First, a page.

So why would Sillars of all people want Scotland to remain subject to London rule? Quite simply he got a pleasant surprise when Britain voted to leave the European Union, and he's now emotionally tethered to the idea of Scotland leaving European institutions when the rest of Britain does. What's about to happen is a dream come true for a Eurosceptic, and he can't bear the thought of independence getting in the way of it. That has led him to take what is a perverse position for any Scottish nationalist by denying the legitimacy of Scotland's own democratic decision to remain in the European Union. Essentially he agrees with the grotesque Richard Leonard doctrine that by voting No in 2014, Scotland empowered a neighbouring country to take a decision on European membership on our behalf, and that we are now honour-bound to abide by the decision made for us even though we disagree with it.
For anyone who actually prioritises independence over Brexit, it would be an extremely good idea not to follow Sillars down this latest rabbit hole.
* * *
As you know, I was extremely hurt the other day to discover that Pete Wishart had blocked me for refusing to agree with him that the hard-won mandate for an independence referendum should be allowed to expire. I hadn't said anything that could be construed as abusive or insulting towards him, so it seemed clear enough that the blocking was simply because he couldn't tolerate any dissent. However, I've now had an explanation of sorts for his decision, and it is nothing short of extraordinary.
As you can see, there is no insult in that tweet. I just accurately described what we can all see with our own eyes - that Scotland in Union had used him as a poster-boy. If he's so thin-skinned that he can't bear someone to state a fact when it's a wee bit embarrassing for him, then I suppose I just have to say "fair enough" - it seems a bit bloody silly, but people can make decisions about who to banish from their own social media space for the silliest of reasons, and that's up to him. The problem is, though, that the blocking wasn't the end of it - not even close. You've probably seen the gleeful articles in unionist newspapers such as the Daily Record that pick up on his complaints about abusive comments from his own side (ie. the pro-independence side). You've probably also noticed that one of the two main examples he offered of this "abuse" was the fact that he had been referred to as a unionist "poster boy". Incredibly, then, it appears to be the case that my totally innocuous tweet above is being cited by him as an example of vile Cybernat abuse.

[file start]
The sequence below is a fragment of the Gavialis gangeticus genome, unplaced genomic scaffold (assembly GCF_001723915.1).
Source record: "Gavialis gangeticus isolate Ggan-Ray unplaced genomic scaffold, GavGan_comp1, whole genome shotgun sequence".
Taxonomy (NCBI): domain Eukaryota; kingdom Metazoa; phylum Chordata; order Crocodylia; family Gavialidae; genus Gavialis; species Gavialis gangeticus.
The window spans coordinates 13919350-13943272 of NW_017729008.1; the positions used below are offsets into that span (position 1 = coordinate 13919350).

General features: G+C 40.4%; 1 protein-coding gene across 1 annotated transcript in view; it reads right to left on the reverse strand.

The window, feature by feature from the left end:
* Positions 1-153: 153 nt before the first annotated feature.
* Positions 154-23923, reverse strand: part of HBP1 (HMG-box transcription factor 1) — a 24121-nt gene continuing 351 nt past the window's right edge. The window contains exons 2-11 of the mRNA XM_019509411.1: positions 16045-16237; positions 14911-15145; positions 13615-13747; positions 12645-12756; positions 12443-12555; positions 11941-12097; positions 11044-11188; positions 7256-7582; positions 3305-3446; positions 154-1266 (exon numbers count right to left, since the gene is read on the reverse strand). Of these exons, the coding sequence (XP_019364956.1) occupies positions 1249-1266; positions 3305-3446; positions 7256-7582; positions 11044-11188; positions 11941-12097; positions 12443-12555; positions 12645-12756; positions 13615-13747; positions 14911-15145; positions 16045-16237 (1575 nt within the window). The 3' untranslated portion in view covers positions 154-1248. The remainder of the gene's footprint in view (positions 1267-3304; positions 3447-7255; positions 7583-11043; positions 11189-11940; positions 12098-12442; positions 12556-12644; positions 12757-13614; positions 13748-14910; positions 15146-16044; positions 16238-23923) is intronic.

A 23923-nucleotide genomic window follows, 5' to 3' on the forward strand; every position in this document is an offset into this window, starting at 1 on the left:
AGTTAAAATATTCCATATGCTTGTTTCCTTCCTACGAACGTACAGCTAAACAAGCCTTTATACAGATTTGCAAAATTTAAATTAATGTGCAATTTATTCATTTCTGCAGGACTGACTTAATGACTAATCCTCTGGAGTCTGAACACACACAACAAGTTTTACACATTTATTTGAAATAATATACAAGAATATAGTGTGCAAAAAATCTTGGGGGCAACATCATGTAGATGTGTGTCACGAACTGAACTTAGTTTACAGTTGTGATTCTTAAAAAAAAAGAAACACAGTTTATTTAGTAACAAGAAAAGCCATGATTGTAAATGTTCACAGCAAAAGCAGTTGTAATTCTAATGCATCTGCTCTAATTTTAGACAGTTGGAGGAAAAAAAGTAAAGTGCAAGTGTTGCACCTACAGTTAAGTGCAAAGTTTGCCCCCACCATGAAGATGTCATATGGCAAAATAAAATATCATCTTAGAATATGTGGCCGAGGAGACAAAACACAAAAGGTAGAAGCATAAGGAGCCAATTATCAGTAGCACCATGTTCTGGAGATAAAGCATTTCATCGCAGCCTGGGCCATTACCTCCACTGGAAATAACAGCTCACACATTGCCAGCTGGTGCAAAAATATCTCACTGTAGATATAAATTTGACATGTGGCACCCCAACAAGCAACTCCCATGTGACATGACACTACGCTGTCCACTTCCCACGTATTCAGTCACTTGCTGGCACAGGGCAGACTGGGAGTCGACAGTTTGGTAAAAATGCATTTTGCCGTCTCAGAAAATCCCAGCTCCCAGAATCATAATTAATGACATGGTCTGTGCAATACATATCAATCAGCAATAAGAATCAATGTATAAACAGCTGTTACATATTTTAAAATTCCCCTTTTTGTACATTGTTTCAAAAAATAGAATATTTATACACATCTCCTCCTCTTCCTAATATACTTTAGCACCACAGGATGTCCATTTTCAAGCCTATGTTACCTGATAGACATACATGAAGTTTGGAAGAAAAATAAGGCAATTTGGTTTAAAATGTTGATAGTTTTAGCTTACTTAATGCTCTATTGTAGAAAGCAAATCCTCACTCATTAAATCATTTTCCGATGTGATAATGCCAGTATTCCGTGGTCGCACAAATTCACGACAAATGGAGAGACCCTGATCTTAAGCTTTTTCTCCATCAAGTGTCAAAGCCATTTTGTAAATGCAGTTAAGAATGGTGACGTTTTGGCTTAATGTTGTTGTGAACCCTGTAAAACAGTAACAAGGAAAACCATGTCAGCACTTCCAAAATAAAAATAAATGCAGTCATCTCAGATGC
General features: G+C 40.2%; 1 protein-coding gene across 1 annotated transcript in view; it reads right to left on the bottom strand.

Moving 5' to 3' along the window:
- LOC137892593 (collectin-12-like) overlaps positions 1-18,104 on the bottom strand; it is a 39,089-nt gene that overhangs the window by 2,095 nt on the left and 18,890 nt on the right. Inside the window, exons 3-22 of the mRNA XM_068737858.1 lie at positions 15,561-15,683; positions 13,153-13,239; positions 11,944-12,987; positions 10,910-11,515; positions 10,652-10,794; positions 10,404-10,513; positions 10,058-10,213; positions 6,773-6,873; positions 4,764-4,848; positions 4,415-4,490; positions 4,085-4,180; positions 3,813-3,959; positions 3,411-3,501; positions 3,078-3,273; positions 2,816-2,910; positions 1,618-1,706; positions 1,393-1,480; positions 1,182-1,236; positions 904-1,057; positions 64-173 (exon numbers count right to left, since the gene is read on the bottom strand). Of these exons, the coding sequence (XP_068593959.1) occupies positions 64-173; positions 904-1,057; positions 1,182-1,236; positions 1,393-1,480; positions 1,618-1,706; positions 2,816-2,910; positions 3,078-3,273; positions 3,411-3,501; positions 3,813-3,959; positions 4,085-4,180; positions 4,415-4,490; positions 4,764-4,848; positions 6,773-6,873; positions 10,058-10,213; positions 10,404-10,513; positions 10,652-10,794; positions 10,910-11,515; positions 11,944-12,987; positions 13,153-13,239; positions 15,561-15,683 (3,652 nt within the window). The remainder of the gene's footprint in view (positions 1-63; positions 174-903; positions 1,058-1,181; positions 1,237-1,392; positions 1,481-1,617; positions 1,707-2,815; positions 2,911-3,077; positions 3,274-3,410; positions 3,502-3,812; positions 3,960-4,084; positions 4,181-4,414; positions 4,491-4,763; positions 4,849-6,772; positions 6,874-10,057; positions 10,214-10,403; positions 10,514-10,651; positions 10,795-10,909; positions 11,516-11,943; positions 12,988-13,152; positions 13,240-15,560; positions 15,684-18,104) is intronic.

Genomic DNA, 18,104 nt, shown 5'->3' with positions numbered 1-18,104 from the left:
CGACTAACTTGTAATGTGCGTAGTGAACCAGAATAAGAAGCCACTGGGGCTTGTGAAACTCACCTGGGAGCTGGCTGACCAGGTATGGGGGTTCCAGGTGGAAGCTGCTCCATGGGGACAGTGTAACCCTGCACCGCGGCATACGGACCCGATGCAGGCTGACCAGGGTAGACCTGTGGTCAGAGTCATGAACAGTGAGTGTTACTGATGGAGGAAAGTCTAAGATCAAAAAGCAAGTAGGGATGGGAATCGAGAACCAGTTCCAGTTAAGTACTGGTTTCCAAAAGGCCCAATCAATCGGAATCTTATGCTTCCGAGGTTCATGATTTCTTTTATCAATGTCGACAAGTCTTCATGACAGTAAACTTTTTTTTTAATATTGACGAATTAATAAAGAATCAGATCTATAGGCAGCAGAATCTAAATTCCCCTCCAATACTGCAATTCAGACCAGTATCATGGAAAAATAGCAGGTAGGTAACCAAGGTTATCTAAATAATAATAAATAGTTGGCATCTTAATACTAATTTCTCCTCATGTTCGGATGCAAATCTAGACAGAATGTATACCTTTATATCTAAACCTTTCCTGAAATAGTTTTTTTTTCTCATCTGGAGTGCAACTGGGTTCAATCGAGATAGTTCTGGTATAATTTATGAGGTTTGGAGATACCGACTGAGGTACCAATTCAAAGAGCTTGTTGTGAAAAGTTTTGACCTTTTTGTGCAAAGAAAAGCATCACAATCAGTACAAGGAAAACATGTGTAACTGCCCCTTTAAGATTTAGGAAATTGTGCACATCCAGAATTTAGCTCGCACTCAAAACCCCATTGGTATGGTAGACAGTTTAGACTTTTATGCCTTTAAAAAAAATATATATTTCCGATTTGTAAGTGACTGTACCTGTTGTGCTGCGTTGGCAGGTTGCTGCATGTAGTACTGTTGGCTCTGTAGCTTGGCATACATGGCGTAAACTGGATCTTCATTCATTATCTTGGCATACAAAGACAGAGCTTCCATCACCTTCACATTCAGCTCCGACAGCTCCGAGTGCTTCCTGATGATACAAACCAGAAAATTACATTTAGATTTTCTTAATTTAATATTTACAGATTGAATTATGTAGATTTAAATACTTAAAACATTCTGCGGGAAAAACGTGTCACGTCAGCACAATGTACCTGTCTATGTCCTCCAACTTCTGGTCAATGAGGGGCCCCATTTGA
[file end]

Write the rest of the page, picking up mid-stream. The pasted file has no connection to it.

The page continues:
That, ladies and gentlemen, is a stunt. His pride has been hurt by the reaction to the poster, and he's getting revenge by deliberately conflating genuine abuse with a comment that he knows perfectly well is completely non-abusive. This is the second cynical stunt I've been on the receiving end from him over the last week or so (ie. after his so-called "right of reply" to me that was not a reply at all, and that just used me as a pretext to essentially regurgitate his original "let the mandate expire" article and get a second round of free publicity for it). As someone who has received a large amount of anti-Irish and anti-Catholic online abuse over the years, I find it an absolutely sick joke to see an innocent comment of mine being ridiculously cited as an example of the worst abuse. It trivialises genuine bullying and intimidation. I must say that once I wised up to the game Pete was playing, I stopped feeling hurt that he had blocked me, and realised that it would be entirely appropriate for me to block him.
I'd also just like to note in passing the slightly sinister 'thought-police' aspect of Pete's suggestion that it is somehow 'unacceptable' to retweet certain ideological undesirables or to state certain facts. Thank heavens he wasn't a TV censor during the original run of Catchphrase. Roy Walker's famous exhortation of "say what you see!" would have had to be replaced with "say what you see unless it's a poster featuring Pete Wishart, in which case give us a pretty lie instead".
One thing I do agree with Pete about is that we should be taking Scotland in Union on. But what I don't understand is how voluntarily adopting huge swathes of their programme and rhetoric is supposed to help us do that. Yes, they were being mischievous by using Pete's image on their poster, but there was a sort of inescapable logic to it as well. For example I'm struggling to see a huge difference between Ruth Davidson's stated reasons for opposing a referendum, and Pete's own views about Scotland supposedly being "weary of big constitutional decisions".
Sunday, April 8, 2018
Today brings word of a full-scale Scottish poll from Panelbase, and not for the first time it illustrates beautifully the yawning chasm between the actual state of public opinion, and the fictional version of public opinion that the unionist media would rather we heard about. Ludicrously, the Times (who commissioned the poll) claim there is "little support" for a pre-2021 independence referendum, even though the poll actually shows that a whopping 42% of the electorate - the sort of percentage that governments are elected on - want a referendum within around twelve months, let alone within three years. 17% want it to be held while Brexit is still being negotiated, meaning within less than one year, and an additional 25% want it at the end of Brexit negotiations, meaning in about a year's time.